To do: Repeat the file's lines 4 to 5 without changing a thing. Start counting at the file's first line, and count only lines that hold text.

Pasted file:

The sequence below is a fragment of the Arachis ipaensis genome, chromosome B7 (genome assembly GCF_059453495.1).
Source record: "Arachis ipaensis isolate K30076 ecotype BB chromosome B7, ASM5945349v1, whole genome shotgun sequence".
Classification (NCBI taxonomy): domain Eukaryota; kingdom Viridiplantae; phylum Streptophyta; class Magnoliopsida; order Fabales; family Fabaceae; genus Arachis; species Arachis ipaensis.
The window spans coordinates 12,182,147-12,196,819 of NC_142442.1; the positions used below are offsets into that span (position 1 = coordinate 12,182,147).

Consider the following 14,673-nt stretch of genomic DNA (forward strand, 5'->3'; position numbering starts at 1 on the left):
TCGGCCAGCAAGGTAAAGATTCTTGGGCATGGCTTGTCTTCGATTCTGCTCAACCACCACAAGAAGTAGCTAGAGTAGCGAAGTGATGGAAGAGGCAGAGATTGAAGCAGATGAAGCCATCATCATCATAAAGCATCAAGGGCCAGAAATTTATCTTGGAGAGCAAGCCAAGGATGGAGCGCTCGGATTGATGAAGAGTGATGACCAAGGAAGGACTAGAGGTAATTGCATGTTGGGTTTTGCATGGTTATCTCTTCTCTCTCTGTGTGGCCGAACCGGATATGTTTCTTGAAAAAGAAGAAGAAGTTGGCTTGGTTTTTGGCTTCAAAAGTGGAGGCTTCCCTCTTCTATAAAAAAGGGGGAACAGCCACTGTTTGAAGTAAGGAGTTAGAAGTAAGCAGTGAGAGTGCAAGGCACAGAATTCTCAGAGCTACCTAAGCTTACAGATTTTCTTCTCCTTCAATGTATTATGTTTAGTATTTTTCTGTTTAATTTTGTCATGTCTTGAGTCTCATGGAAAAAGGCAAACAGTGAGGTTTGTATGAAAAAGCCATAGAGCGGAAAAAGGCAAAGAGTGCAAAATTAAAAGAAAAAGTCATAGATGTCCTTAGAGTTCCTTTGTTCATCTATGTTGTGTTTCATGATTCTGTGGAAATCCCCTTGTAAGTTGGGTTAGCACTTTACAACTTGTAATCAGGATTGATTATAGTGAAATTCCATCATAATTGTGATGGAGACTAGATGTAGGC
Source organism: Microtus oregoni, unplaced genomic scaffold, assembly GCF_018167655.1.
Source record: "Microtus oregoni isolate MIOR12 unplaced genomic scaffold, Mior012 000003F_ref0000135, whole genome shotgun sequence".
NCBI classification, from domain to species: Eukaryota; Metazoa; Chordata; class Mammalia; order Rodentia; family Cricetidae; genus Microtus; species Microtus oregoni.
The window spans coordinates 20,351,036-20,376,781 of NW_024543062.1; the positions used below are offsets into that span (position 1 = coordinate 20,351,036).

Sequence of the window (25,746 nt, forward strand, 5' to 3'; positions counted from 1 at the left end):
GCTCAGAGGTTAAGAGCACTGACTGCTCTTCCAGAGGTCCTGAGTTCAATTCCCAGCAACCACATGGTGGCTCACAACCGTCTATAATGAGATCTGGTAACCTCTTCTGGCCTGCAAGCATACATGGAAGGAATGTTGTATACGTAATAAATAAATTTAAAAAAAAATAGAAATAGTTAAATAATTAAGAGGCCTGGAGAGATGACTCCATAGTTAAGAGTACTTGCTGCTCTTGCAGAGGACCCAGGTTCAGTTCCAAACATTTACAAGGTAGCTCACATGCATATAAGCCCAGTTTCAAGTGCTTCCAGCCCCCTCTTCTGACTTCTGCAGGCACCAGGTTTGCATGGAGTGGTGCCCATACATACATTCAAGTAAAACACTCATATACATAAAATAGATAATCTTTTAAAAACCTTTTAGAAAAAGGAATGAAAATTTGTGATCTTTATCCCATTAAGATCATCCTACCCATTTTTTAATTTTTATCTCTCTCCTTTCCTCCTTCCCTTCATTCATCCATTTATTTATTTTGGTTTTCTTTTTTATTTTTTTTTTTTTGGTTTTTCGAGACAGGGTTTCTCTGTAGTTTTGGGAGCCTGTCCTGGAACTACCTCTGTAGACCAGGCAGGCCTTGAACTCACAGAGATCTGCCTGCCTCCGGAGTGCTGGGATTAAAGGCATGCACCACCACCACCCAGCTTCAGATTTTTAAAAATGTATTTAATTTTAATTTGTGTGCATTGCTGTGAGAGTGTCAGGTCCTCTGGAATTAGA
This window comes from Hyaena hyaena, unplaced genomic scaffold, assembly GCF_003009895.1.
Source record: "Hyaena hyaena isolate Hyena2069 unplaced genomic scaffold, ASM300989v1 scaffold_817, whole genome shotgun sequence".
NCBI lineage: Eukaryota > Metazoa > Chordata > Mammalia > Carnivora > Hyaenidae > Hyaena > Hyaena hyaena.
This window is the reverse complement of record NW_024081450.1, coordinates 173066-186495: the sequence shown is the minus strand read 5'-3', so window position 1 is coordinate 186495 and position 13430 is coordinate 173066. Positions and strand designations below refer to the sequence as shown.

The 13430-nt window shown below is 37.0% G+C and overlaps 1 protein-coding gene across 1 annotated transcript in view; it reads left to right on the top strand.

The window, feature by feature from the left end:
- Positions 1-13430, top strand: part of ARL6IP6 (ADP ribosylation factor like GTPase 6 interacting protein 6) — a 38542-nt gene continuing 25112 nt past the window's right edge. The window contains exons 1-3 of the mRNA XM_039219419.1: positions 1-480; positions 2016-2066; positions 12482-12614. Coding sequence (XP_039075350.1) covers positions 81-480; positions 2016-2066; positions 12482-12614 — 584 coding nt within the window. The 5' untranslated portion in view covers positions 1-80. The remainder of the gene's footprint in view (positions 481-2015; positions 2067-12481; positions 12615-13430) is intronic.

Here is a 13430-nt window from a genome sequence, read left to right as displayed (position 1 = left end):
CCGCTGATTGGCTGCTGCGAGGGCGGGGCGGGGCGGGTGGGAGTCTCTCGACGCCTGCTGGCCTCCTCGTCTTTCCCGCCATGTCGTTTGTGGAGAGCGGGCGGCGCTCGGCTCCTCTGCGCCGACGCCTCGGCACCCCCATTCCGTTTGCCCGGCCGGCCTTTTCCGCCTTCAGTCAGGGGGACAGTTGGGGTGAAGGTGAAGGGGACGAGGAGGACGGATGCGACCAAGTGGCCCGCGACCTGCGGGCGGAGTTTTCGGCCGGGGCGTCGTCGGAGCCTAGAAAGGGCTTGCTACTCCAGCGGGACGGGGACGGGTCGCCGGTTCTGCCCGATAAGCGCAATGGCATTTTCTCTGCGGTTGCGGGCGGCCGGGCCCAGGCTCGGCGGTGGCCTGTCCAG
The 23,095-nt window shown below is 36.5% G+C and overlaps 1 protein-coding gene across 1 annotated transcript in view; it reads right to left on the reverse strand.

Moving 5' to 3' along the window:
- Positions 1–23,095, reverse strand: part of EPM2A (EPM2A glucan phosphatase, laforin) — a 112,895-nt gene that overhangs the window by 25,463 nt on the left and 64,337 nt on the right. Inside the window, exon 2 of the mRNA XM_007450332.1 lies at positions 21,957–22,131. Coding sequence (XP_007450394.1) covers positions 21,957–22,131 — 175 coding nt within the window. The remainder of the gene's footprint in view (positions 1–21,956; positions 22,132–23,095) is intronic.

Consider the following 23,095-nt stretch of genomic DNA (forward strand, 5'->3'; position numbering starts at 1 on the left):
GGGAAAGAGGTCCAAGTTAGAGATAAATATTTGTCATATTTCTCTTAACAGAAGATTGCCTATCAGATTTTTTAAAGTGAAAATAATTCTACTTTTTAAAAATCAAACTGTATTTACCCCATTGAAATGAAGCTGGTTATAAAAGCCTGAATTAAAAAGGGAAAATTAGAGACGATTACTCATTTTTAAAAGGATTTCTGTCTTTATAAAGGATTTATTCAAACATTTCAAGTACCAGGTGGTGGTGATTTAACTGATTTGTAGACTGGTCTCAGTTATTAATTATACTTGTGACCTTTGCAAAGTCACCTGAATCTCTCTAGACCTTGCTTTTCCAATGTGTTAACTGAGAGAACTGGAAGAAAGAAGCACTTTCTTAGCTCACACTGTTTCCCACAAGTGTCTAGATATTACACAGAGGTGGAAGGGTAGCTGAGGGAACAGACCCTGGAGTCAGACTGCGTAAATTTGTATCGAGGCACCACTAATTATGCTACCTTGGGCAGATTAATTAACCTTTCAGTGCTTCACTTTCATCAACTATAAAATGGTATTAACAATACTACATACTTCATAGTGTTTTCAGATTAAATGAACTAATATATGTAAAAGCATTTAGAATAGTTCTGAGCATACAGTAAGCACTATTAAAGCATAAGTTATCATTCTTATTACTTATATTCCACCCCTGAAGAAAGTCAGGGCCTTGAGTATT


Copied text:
The window spans coordinates 12,182,147-12,196,819 of NC_142442.1; the positions used below are offsets into that span (position 1 = coordinate 12,182,147).

Consider the following 14,673-nt stretch of genomic DNA (forward strand, 5'->3'; position numbering starts at 1 on the left):